People can recover totally from Pneumonia, but theres a possibility of infections, a reduction in the capacity of the lungs, and a possibility of complications. Such complications are:
- Pleural Effusion: Fluid accumulating around the lungs is known as Pleural Effusion. Pneumonia may cause fluid to build up in the thin spaces between layers of tissue that line the lungs and chest cavity . If the fluid becomes infected, you may need to have it drained through a chest tube or removed with surgery.
- Difficulty in breathing: Respiratory difficulty is a common feature of pneumonia. The patient even after receiving treatment, could still have difficulties in breathing for a period. This might result in a need to be hospitalized or the use of a ventilator until the lungs heal properly.
- Lung abscesses: This is the build-up of pus in the lungs. This complication is most common among older people, people with weakened immune systems, and people who misuse alcohol.
Developing complications while trying to get better is disheartening, which is why you should find a lungdoctor around you if you think youre not recovering as well as you should or experiencing complications.
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Recovering From Pneumonia Fatigue
Fatigue is one of the last symptoms to depart on the road to pneumonia recovery. It may be several months before you begin to regain your energy. Better Health Channel recommends nutrition tips that will help you fight fatigue, such as:
- Eat foods rich in iron, such as red meat, as iron deficiency can result in feeling fatigued.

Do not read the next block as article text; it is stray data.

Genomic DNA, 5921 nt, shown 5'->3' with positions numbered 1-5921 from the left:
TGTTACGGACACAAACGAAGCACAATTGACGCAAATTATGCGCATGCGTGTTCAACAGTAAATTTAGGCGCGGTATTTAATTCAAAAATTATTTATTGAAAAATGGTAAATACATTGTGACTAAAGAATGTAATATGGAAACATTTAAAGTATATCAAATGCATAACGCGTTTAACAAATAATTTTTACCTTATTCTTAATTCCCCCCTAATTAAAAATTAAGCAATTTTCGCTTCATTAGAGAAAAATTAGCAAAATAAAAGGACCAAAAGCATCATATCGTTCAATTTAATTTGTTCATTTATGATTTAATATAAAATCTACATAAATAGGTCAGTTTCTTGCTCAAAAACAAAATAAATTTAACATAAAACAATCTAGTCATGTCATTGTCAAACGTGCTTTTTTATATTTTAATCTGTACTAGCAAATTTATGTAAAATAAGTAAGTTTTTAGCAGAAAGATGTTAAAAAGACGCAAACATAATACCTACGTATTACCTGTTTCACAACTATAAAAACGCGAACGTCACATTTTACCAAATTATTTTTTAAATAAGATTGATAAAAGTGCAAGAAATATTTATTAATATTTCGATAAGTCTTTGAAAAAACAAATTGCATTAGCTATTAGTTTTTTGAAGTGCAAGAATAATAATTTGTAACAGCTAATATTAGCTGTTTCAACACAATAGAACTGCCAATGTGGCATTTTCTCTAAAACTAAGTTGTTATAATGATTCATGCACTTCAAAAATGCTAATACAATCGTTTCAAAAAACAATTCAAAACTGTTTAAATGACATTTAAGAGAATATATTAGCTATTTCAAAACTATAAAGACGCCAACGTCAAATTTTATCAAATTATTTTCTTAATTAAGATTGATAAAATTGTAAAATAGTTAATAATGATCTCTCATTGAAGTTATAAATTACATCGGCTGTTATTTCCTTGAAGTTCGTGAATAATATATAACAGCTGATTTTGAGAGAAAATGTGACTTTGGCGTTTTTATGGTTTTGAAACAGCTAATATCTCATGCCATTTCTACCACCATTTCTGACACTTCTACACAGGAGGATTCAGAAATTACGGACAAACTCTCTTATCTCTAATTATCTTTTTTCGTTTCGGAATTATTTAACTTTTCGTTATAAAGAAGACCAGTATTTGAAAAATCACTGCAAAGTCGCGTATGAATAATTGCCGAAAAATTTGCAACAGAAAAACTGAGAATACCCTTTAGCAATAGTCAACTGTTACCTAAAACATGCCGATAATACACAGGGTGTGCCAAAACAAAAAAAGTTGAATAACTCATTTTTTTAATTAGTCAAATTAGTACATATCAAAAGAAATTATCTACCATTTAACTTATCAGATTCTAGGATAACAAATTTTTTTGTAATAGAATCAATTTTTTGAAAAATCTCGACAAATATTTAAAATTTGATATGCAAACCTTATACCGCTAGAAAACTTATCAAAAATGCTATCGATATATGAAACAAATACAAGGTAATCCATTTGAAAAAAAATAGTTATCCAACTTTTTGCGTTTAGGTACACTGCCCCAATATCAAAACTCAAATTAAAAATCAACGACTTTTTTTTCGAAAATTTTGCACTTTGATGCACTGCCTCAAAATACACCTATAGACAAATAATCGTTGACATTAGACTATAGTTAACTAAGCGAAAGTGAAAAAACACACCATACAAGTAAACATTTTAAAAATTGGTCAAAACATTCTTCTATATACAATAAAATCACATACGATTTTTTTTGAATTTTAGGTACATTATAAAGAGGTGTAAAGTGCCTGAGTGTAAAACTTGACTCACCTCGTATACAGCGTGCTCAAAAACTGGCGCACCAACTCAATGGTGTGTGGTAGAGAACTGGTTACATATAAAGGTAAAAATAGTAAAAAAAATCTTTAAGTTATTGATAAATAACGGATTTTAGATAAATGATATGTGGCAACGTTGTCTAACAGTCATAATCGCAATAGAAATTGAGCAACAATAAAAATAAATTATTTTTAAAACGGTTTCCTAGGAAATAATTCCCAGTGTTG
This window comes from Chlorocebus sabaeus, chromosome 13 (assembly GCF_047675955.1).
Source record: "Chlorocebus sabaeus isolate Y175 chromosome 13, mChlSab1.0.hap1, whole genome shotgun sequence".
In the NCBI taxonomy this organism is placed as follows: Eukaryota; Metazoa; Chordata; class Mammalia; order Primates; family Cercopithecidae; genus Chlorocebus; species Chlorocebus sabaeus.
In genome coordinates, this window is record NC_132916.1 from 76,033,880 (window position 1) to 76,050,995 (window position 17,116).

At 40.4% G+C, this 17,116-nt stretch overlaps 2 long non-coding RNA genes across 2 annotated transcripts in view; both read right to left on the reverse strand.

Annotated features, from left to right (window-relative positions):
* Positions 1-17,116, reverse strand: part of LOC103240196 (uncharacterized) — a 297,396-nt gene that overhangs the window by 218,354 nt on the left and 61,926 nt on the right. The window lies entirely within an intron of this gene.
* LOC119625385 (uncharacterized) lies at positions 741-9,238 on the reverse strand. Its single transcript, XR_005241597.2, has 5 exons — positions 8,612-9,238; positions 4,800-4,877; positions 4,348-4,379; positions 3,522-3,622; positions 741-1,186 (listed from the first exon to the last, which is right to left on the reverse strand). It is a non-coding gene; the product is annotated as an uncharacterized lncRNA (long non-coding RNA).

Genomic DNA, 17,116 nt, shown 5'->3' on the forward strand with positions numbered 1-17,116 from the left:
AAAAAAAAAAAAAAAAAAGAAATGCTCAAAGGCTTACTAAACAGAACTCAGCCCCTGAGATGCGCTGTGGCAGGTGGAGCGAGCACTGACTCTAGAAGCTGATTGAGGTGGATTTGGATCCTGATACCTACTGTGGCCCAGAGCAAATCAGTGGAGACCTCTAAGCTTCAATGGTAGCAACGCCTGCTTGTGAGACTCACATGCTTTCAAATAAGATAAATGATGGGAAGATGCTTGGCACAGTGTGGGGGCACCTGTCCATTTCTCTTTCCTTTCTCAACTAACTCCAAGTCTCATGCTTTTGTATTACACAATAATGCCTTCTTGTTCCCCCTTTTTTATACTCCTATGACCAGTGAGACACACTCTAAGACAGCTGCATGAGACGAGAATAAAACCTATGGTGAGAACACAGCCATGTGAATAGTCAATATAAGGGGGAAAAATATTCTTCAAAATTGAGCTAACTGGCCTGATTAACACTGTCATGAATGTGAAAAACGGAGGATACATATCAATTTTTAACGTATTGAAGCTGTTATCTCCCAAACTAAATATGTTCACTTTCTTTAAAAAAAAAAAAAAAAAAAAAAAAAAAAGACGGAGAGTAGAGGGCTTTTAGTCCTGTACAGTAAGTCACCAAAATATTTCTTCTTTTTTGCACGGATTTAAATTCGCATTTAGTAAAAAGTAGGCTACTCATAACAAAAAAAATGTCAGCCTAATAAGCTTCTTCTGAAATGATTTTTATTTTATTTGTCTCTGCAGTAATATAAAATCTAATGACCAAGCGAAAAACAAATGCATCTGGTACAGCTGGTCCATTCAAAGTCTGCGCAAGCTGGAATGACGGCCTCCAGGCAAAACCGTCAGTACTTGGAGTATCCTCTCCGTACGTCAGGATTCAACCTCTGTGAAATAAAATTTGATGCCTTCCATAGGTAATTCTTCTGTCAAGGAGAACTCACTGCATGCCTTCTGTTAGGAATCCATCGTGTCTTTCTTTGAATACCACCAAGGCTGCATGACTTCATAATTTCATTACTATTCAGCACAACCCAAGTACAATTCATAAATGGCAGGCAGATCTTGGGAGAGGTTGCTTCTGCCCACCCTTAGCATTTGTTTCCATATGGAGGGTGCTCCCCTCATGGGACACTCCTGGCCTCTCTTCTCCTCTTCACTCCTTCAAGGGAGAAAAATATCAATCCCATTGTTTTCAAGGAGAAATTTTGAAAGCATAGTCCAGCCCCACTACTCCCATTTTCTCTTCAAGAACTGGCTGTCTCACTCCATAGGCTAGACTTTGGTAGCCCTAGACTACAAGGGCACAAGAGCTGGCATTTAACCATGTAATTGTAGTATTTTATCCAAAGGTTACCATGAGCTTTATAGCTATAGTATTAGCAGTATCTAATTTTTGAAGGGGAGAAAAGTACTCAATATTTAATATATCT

- Eat a healthy and balanced diet consisting of fruits, vegetables, lean meats, wholegrain foods and low fat dairy products.
- Drink plenty of water, especially after exercise.
- Eat breakfast and don’t skip meals, so that your blood sugar levels don’t dip.
- Try not to overeat, as this too can alter blood sugar levels and drain your energy.
Other strategies for fighting fatigue include regularly doing physical activity, getting enough sleep and limiting your caffeine intake, avoiding smoking and reducing stressors. Ask your doctor which options are best for you in order to combat fatigue and weakness after pneumonia.
I Recently Had Severe Pneumonia
I have recently been discharged from hospital after having severe pneumonia and have been recovering at home. I have a secondary infection of pleurisy for which I have been taking anti-inflammatory painkillers, which do seem to be helping. My sleep has been very badly affected, and since admission to hospital I stopped smoking and have not smoked or drunk alcohol since. I have elevated liver function results, which I am told is as a result of the large amount of intravenous antibiotics that I had in hospital, and I have been feeling some pain in my chest. I am having follow up blood tests tomorrow.The question that I cannot seem to get a good answer is about when to return to work, and what to avoid. I ventured out today and encountered people with colds, and this has made me exceptionally paranoid about getting sick again, so I am unsure what to do. I was planning on trying to return to work on Monday to see how it went, as I do get out of breath quickly. I want the flu jab, but I am told I have to wait a while before I can have this now. Any advice would be useful, as some doctors say return to work when you want, and those in hospital said I have to wait 6 weeks.
26 April 2021